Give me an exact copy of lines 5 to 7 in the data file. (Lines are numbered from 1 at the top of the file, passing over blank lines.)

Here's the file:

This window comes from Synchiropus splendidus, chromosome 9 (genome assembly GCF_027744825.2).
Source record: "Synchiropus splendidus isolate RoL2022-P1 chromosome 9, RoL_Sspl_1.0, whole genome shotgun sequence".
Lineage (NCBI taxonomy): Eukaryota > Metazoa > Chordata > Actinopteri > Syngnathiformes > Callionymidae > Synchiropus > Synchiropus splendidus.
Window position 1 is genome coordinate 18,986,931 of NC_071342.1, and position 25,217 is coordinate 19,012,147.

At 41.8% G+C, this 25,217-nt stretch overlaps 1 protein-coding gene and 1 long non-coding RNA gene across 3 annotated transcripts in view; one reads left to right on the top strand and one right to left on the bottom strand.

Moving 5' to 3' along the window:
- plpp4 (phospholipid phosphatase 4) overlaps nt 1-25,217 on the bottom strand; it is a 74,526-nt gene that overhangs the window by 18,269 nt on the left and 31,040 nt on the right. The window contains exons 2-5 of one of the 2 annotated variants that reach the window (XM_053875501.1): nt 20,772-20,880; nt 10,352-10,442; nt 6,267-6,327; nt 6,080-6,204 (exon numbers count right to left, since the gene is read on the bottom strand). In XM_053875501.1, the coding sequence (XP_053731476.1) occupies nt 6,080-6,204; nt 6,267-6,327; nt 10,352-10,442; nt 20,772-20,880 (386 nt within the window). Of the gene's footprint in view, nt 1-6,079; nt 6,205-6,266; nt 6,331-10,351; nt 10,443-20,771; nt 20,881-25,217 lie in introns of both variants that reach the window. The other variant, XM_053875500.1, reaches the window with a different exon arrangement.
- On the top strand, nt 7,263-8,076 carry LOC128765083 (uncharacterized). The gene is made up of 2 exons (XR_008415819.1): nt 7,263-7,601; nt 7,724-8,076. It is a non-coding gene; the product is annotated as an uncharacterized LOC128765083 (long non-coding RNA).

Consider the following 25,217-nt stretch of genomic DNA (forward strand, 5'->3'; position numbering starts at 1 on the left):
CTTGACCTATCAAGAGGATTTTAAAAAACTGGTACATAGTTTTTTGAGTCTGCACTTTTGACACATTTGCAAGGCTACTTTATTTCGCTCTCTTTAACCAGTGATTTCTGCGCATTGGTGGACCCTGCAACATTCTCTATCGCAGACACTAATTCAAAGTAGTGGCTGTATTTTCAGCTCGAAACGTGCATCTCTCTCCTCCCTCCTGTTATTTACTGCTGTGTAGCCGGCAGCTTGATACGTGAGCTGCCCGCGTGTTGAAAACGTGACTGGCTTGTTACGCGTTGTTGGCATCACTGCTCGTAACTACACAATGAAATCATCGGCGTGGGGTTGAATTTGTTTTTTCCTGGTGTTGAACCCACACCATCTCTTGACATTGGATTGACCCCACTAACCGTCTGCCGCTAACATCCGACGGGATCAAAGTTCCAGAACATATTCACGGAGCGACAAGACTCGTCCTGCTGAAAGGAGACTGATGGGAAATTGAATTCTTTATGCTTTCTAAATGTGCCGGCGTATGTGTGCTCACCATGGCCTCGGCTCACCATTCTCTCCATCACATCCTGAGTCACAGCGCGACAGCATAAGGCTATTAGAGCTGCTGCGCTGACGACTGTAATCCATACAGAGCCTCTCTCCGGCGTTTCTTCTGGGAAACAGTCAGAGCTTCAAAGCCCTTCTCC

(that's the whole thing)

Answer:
At 41.8% G+C, this 25,217-nt stretch overlaps 1 protein-coding gene and 1 long non-coding RNA gene across 3 annotated transcripts in view; one reads left to right on the top strand and one right to left on the bottom strand.

Moving 5' to 3' along the window:
- plpp4 (phospholipid phosphatase 4) overlaps nt 1-25,217 on the bottom strand; it is a 74,526-nt gene that overhangs the window by 18,269 nt on the left and 31,040 nt on the right. The window contains exons 2-5 of one of the 2 annotated variants that reach the window (XM_053875501.1): nt 20,772-20,880; nt 10,352-10,442; nt 6,267-6,327; nt 6,080-6,204 (exon numbers count right to left, since the gene is read on the bottom strand). In XM_053875501.1, the coding sequence (XP_053731476.1) occupies nt 6,080-6,204; nt 6,267-6,327; nt 10,352-10,442; nt 20,772-20,880 (386 nt within the window). Of the gene's footprint in view, nt 1-6,079; nt 6,205-6,266; nt 6,331-10,351; nt 10,443-20,771; nt 20,881-25,217 lie in introns of both variants that reach the window. The other variant, XM_053875500.1, reaches the window with a different exon arrangement.